Three patients dosed had tumors shrinkages of 18%, 21%, and 27%.
BNT211, a CLDN6 chimeric antigen receptor (CAR) T-cell candidate, has shown signs of efficacy in solid tumors with a favorable safety profile, both alone and in combination with a CAR-T cell amplifying RNA vaccine (CARVac).1
"CAR T-cell therapy is already well established with patients with hematologic malignancies. However, clinical success is still lacking in patients with solid tumors, most likely due to impaired CAR T-cell persistence. CLDN6, a membrane protein involved in tight junction formation, is a well-suited target for CAR T-cell therapy in solid tumors," Andreas Mackensen, MD, director, department of hematology/oncology, University Hospital of Erlangen, Germany, said during his presentation of the data.1
Mackensen presented initial data from a phase 1/2 trial (NCT04503278) assessing BNT211 at the 36th Annual Meeting of the Society for Immunotherapy of Cancer (SITC), November 10-14, 2021.
“Preclinical studies demonstrated that combining these engineered cells with a CARVac leads to in vivo expansion of adoptively transferred CAR-T cells, resulting in their improved persistence and functionality,” Mackensen and colleagues wrote.1
The open-label, multi-center phase 1/2 trial is evaluating dose escalations of BNT211 monotherapy and combination therapy with CARVac in 3 dose levels. CARVac is applied every 3 weeks starting at 4 days after transplantation, following a 1-step, intra-patient dose escalation in part 2 of the trial.
The trial is primarily assessing safety as measured by treatment-emergent adverse events (AEs) and dose-limiting toxicities (DLTs). Secondary outcome measures include safety biomarkers, objective response rate, disease control rate, and duration of response. The trial is currently enrolling patients with CLDN6-positive relapsed/refractory solid tumors that have exhausted standard treatment options and have an Eastern Cooperative Oncology Group (ECOG) score of 0 or 1.
"Our goal is to leverage our understanding of immunology and tumor biology together with our advanced technologies to provide cancer patients with novel treatments," Özlem Türeci, MD, co-founder and chief medical officer, BioNTech, said in a statement.2 "Claudin-6 is a new target that we believe is well-suited for CAR-T therapy and presents a differentiated avenue for the treatment of solid tumors."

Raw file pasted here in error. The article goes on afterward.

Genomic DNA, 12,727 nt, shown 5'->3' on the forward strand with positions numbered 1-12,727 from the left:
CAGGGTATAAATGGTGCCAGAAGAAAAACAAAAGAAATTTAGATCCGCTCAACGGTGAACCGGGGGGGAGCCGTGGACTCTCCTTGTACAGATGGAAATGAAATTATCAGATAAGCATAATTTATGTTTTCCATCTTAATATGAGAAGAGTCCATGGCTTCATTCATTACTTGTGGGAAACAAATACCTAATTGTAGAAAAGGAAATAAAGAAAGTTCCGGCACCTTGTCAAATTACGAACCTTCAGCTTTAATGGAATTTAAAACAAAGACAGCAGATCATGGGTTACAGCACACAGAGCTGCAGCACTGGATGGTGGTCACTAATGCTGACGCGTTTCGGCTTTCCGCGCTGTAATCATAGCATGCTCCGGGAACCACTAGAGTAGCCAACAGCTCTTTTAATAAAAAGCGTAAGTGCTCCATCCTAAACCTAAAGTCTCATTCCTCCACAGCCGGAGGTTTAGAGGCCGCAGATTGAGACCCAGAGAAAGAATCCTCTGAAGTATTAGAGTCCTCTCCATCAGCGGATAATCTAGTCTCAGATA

Eight patients have been treated as of July 23, 2021. Dose level 1 and part of dose level 2 have been completed as per part 1 of the trial. Dose level 1 as per part 2 is ongoing. Seven patients had underlying testicular, ovarian, and endometrial cancers as well as soft-tissue sarcoma. One patient had cancer of unknown primary and was treated with a dose lower than dose level 1 with CARVac.
In terms of safety, no DLTs or serious AEs related to therapy have been observed. Manageable, grade 1-2 cytokine release syndrome without neurotoxicity occurred in both patients in dose level 2. Other patients had transient, moderate elevations of IL-6 and C-Reactive Protein serum levels. Specifically, CARVac administration yielded transient flu-like symptoms; these resolved within 24 hours.
Investigators observed robust engraftment of CAR T-cells in peripheral blood but this declined after day 17. Two patients with liver metastases experienced further expansion accompanied by alanine aminotransferase, aspartate aminotransferase, and alkaline phosphatase. Total bilirubin was unaffected.
Initial efficacy data revealed that 6 weeks after transplantation, 4 participants had stable disease (3 transitioned to progressive disease after another 6-18 weeks) and 1 had progressive disease out of the evaluable patients. Initial tumors shrunk in 3 patients according to RECIST1.1 by 18%, 21%, and 27%.
"CLDN6 CAR T-cells were well-tolerated at dose level 1. Liver metastases seem to support CAR T-cell engraftment and we achieved first signs of clinical activity. The same dose level in combination with CARVac was also well-tolerated. We observed the first CRS and all patients had robust CAR T frequency. At dose level 2, all patients had CRS starting at day 5to day 7, which was manageable, and all patients had CAR T frequency that translated to anti-tumor activity," Mackensen said during his presentation.1 "Not a single dose-limiting toxicity in any of the cohorts has been reported so far, but patients with a history of high-dose chemo appear to be at risk for thrombocytopenia, so we have opened a cohort without lymphodepletion."
For more coverage of SITC 2021, click here.